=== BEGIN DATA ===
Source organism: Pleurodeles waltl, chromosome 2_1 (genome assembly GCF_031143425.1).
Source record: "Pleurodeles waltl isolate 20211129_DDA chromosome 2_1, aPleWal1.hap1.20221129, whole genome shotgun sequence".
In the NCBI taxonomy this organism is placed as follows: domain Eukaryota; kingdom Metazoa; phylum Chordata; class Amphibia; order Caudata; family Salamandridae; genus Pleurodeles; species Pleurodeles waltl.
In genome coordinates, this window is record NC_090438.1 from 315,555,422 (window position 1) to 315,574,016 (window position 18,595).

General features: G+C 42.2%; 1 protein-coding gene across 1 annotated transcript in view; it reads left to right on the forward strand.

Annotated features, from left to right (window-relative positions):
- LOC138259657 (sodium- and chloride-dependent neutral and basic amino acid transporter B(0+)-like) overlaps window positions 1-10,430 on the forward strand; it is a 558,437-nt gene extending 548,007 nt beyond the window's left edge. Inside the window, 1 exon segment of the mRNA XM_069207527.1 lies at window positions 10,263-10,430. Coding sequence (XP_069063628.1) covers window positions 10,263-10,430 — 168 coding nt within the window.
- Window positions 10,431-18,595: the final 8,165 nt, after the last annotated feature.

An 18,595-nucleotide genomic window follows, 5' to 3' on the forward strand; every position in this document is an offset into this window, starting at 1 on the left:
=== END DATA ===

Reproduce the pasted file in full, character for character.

Source organism: Pleurodeles waltl, chromosome 2_1 (genome assembly GCF_031143425.1).
Source record: "Pleurodeles waltl isolate 20211129_DDA chromosome 2_1, aPleWal1.hap1.20221129, whole genome shotgun sequence".
In the NCBI taxonomy this organism is placed as follows: domain Eukaryota; kingdom Metazoa; phylum Chordata; class Amphibia; order Caudata; family Salamandridae; genus Pleurodeles; species Pleurodeles waltl.
In genome coordinates, this window is record NC_090438.1 from 315,555,422 (window position 1) to 315,574,016 (window position 18,595).

General features: G+C 42.2%; 1 protein-coding gene across 1 annotated transcript in view; it reads left to right on the forward strand.

Annotated features, from left to right (window-relative positions):
- LOC138259657 (sodium- and chloride-dependent neutral and basic amino acid transporter B(0+)-like) overlaps window positions 1-10,430 on the forward strand; it is a 558,437-nt gene extending 548,007 nt beyond the window's left edge. Inside the window, 1 exon segment of the mRNA XM_069207527.1 lies at window positions 10,263-10,430. Coding sequence (XP_069063628.1) covers window positions 10,263-10,430 — 168 coding nt within the window.
- Window positions 10,431-18,595: the final 8,165 nt, after the last annotated feature.

An 18,595-nucleotide genomic window follows, 5' to 3' on the forward strand; every position in this document is an offset into this window, starting at 1 on the left: